As my body finds its way through the woods, my mind feels just as agile. I think clearly and orderly about what I need to do as I step to the left to avoid poison ivy. I process through problems as I meander over the little streams. I discover "a-ha!" moments as I feel the sun filter through the leafy canopy.

The only drawback to my clear thinking during trail runs? My lack of desk space in the woods. I have nowhere to write, type, or record my moments of brilliance. Sometimes I remember to go home and write these things down. But sometimes those thoughts have to stay along the trail, entangled among the briars and vines, waiting for my next dash through the woods to pick them up and sort them out again.


PS. Today is Day 3 of my writing challenge. So far, so good.



- Posted from my iPhone

Friday, May 10, 2013

30-Day Writing Challenge

Starting tomorrow, I am joining a friend for a "30-Day Writing Challenge." The challenge is whatever you make of it- you could write for a certain amount of time every day, a page-a-day, or work towards a goal. I have many things I think I want to write about, so I opened up a suggestion post on Facebook. Some suggestions were good (I had contemplated before), some were funny, and then there is always my go-to : "Pirates. Please write about pirates." I love that my friends know me so well.

Now, you may be thinking "she never writes on here anymore, so there's an idea." I had that idea, too. I contemplated writing for my blog(s) for 30 days. I might do that. However, one of the things I realized while I have been processing my many writing-challenge-ideas is that my personal purpose(s) of the blogs have been met. Granted, one of the purposes for this blog was to keep family up-to-date with going-ons in my life. I feel a little guilty about that, especially for my long-distance family. But my need for a place to organize and post my thoughts has waned. I am not in a place where I feel like I am floundering (like I was when I was in Louisiana and much of graduate school). I still have struggles, yes, but they are entirely different in nature. I am not looking for a way to make me look busy typing like I was in grad school. I don't document trips and I don't feel like I live in a foreign country anymore. So what do I post? Better question: why do I post?

I also sense that I want to start directing my focused writing on things I would like to actually get published. Crazy, right? When I direct so much attention to keeping up my blog(s), all I am doing is diverting my energies into, well, space. "The Interwebz." I am not saying I am giving up blogging entirely. In fact, I have a feeling blogging will one day again serve as a method for me to rev my writing engines when I have mental blocks. It may also serve as a sounding board (a reading board?) for portions of my works. I'm not done, yet.

And as far as what I think I will focus on: set times and amounts of sitting and writing. I think I am going to use this time to build better focus habits. I let day-to-day happenings interfere with my intentions. If I can make time to train and workout, I can make time to write. If I want to be serious about this, I need to make the deliberate decisions that move me in that direction.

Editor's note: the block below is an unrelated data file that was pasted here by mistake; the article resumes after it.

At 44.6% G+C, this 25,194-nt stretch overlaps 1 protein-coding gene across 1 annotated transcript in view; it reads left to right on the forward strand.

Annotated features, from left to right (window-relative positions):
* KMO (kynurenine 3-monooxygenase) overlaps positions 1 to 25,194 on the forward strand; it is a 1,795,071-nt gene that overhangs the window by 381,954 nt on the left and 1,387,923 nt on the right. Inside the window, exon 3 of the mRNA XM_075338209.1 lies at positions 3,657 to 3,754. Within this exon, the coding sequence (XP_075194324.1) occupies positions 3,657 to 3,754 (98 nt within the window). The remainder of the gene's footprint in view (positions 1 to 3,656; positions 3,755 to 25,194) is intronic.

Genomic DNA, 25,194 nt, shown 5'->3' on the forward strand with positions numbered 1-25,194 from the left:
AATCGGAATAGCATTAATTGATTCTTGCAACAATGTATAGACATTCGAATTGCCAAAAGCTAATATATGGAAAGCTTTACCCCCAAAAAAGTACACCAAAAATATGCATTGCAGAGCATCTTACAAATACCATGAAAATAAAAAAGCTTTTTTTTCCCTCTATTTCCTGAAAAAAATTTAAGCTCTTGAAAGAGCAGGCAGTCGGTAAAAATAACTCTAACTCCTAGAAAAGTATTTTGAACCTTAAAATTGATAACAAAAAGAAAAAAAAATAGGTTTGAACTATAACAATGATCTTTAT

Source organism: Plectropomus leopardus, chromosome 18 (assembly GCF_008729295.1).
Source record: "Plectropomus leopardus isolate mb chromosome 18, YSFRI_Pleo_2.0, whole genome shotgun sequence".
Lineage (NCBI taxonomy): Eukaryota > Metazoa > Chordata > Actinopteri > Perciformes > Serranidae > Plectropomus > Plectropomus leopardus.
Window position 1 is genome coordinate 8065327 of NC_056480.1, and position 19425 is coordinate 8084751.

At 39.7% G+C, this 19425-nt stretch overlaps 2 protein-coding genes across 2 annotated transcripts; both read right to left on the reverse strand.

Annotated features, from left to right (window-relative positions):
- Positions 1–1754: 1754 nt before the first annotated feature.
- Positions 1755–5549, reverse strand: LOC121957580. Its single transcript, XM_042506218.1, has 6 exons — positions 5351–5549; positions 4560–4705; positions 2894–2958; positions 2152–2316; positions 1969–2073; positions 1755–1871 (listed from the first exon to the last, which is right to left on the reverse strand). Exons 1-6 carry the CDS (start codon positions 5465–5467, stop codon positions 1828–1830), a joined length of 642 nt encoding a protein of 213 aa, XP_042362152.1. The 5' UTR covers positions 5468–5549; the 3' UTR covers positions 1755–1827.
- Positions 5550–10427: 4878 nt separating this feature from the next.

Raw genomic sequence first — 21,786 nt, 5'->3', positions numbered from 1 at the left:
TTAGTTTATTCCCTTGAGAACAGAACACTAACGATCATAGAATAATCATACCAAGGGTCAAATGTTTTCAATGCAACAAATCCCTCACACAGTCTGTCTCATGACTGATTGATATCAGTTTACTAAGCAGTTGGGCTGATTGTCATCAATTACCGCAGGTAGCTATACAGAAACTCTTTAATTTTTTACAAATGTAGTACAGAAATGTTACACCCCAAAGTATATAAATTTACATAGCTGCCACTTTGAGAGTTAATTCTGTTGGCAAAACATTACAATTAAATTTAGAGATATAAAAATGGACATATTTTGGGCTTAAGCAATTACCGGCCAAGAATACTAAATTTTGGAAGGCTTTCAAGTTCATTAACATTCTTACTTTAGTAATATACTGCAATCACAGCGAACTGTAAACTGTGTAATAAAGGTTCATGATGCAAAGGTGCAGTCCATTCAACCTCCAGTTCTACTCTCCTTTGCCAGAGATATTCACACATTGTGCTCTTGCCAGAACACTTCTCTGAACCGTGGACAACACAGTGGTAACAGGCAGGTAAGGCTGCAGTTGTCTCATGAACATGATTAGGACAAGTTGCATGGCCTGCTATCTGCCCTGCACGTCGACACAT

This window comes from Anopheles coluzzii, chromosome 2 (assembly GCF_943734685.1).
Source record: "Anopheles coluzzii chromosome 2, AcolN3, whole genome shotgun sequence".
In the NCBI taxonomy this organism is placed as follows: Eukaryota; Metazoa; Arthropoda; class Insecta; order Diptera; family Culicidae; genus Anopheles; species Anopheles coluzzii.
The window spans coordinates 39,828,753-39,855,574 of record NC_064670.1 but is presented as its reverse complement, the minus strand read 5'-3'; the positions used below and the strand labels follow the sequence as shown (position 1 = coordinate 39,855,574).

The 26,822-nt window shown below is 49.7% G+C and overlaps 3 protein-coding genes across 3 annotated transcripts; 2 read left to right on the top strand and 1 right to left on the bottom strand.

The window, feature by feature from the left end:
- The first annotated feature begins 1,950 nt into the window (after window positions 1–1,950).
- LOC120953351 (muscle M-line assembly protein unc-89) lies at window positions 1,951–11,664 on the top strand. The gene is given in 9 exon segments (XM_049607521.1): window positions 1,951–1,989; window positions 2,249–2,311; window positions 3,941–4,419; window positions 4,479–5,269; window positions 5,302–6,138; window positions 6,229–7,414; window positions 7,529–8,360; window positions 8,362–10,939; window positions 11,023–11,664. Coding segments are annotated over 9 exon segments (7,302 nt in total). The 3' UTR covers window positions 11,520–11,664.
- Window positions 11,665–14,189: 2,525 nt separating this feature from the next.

And maybe one day I'll have a novel about pirates, too.



- Posted from my iPhone

Tuesday, May 7, 2013

New post... about running... (surprise, surprise)

Surprise!

I wrote a fairly deep and personal blog post and then disappeared for over five weeks. I know. I am slightly disappointed, too. I have just been busy.

Over the past several weeks I have considered writing many blog posts, ranging from my Vegas experiences, to how much I love Spring, to how I decided that flood water clean up was good for my bowling game (building muscle is building muscle, you know). Maybe I'll get there, maybe I won't. I still want to share about the actually getting-married-in-Vegas part, but that will be another post.

I figured I would write about... a run. Surprise-not-surprise! I am one month away from the nearly 194-mile race from Madison, Wisconsin to Chicago, Illinois. Noooo, I am not running the whole thing by myself! I am running with eleven other teammates, each rotating legs of the race! As a matter of fact, I think I was assigned the easiest of legs. It may have something to do with my registered speed. It's like Melanie sang: I don't go too fast but I go pretty far.

This will be my first Ragnar Relay and I am super stoked. I am stoked for a number of reasons. It will be fun. I am running faster than I ever had before. I can run five and six miles and feel like it is just "a run" (long runs are starting to gain in distance... eight miles is my mental "long run" now). I can run in shorts now (a serious first)! I am running with family (my husband, sister-in-law, and good friend among others). I will be able to tell people I did it in another month and two days.

This is kind of what I look like while I am training.
Don't hate.

There is one in Tennessee that runs from Chattanooga to Nashville and I am incredibly tempted to organize a team for that race. Ask me after Ragnar Chicago. Well, maybe about a week after Ragnar Chicago when I forget about my sore muscles.

Friday, March 29, 2013

Twice Upon a Time


At the ripe ol’ age of eighteen, I met the love of my earthly life.